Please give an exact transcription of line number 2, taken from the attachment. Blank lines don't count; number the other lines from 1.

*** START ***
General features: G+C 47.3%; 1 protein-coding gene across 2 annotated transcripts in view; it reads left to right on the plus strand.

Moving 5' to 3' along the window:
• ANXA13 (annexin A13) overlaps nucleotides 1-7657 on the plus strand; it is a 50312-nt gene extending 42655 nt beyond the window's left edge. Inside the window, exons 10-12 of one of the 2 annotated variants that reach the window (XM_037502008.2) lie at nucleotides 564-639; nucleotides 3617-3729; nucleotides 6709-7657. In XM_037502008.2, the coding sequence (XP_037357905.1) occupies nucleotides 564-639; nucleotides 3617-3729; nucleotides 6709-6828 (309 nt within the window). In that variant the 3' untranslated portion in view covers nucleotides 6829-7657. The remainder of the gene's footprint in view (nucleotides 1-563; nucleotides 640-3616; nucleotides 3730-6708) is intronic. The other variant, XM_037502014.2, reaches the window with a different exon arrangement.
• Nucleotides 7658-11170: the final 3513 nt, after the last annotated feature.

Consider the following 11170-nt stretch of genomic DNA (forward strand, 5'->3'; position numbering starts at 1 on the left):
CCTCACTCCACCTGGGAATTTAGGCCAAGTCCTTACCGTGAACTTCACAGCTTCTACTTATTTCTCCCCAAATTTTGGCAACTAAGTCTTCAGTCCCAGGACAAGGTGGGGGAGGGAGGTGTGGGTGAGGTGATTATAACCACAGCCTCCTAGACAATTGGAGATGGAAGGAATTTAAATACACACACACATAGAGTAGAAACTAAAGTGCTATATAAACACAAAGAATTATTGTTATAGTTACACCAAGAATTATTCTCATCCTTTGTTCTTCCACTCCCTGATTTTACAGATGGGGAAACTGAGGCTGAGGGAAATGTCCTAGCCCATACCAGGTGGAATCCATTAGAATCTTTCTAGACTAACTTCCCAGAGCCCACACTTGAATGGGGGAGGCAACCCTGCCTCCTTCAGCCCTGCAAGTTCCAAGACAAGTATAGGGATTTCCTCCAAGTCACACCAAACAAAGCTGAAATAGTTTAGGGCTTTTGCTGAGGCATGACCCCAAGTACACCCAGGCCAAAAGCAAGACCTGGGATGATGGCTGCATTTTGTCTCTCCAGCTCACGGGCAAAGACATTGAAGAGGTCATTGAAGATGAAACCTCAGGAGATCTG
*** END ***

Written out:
Moving 5' to 3' along the window: